The Free Press, Mankato, MN

November 3, 2013

Mankato Leadership Institute still going strong

GMG program aims to boost leadership skills of current and emerging leaders

By Tim Krohn
The Mankato Free Press

---- — On a recent afternoon a local lawyer, an architect and a city employee joined a hair salon employee, MRCI staffer and dozens of others to challenge themselves and build teamwork skills on the high ropes course at Minnesota State University.

Challenging a group of people coming from diverse backgrounds has been the goal of the Leadership Institute, offered by Greater Mankato Growth for three decades.

“There’s some apprehension about doing the ropes course, but they have great experiences from it. It’s a great way to get people to push themselves,” said Shannon Gullickson, GMG Talent Program Director, who is leading the Institute this year.

Last month, 43 people began the 30th class in the nine-month program, which includes 11 day-long sessions.

Gullickson said the program has grown in participation and scope since it began. “Thirty years ago a group of citizens wanted to form an organization to help people become more familiar with the community and become better leaders. If they can see some of the issues they have a better way to tackle some of the issues.”

But since it started, several business leaders asked the Institute to focus not just on community awareness but on building leadership skills.

A number of local nonprofit leaders as well as some experts from around the country are brought in to present different leadership and local awareness topics for the class.

Gale Bigbee, a graphic communications faculty member at South Central College, went through the program three years ago. She still remembers the high ropes course well.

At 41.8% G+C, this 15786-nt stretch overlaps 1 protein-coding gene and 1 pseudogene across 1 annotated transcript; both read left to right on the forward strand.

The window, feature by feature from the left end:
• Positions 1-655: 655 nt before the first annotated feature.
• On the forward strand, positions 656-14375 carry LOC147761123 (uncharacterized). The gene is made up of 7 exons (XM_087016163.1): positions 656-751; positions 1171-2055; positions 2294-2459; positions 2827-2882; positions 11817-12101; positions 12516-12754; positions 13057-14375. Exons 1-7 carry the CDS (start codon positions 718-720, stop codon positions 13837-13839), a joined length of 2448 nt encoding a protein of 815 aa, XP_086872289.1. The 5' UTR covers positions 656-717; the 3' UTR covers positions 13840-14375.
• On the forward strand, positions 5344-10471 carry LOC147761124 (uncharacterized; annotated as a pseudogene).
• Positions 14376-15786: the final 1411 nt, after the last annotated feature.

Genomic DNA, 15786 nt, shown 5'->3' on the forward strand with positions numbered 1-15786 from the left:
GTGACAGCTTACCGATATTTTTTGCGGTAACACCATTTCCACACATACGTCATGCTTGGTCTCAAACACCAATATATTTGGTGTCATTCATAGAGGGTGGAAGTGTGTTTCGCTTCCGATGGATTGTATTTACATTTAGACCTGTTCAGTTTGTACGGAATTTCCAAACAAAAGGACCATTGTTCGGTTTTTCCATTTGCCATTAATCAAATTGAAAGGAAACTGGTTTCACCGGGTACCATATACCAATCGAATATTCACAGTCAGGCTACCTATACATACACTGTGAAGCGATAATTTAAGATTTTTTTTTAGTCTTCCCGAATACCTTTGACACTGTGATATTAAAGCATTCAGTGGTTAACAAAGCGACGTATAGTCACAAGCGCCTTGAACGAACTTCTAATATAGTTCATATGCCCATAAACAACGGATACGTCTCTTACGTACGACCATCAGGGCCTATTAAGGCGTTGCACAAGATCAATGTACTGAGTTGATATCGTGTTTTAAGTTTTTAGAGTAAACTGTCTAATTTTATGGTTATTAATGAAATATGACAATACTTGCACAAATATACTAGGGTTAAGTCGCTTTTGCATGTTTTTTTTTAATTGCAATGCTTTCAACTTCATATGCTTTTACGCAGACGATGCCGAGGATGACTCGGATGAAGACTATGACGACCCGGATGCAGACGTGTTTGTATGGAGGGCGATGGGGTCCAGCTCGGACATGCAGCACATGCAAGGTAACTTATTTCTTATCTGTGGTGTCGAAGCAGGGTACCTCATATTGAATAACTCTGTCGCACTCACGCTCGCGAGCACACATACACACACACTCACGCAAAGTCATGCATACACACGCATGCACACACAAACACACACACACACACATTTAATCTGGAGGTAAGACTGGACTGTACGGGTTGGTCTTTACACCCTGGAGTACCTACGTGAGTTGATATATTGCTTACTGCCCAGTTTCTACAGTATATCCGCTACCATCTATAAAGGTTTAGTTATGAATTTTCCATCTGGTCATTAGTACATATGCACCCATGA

“It was drizzly and cold and miserable. It really put me out of my comfort zone, but it was a lot of fun,” Bigbee said.

“But now I’ve done that and don’t need to do it again.”

Bigbee got into the program because she had been focused on kids and her job for several years and been more removed from the community.

“I’d pulled myself out of a lot of volunteer efforts I’d been involved in at MSU and the Y and other places and I saw it as a way to start to do networking again and build my leadership skills,” she said.

“I thought the networking aspect of it was really good and the way it was structured it really provided me with a good understanding of GMG and the two cities and how they collaborate on things,” Bigbee said.

“One of the events was just a bus tour of the two cities and it made me more aware of all the economic revitalization taking place, all the construction and growth.”

She and the rest of the class also went to Mankato Day at the state Capitol where local leaders meet with lawmakers.

“It was a real eye-opening experience,” she said of the program.

Dan Sarff, manager of the Mankato office of Bolton & Menk, graduated from the class in 1991. He’d been in town for seven years at the time and said the president of his firm encouraged him to take the program to learn more about issues in the community.

“It was a great reintroduction to the community and what it has to offer and what the needs are as far as leadership and volunteers,” Sarff said.

“It gave me a greater depth of knowledge of what was happening in Mankato.”

Besides tours and hands-on experiences, the Institute also brings in local and national experts to work with participants.

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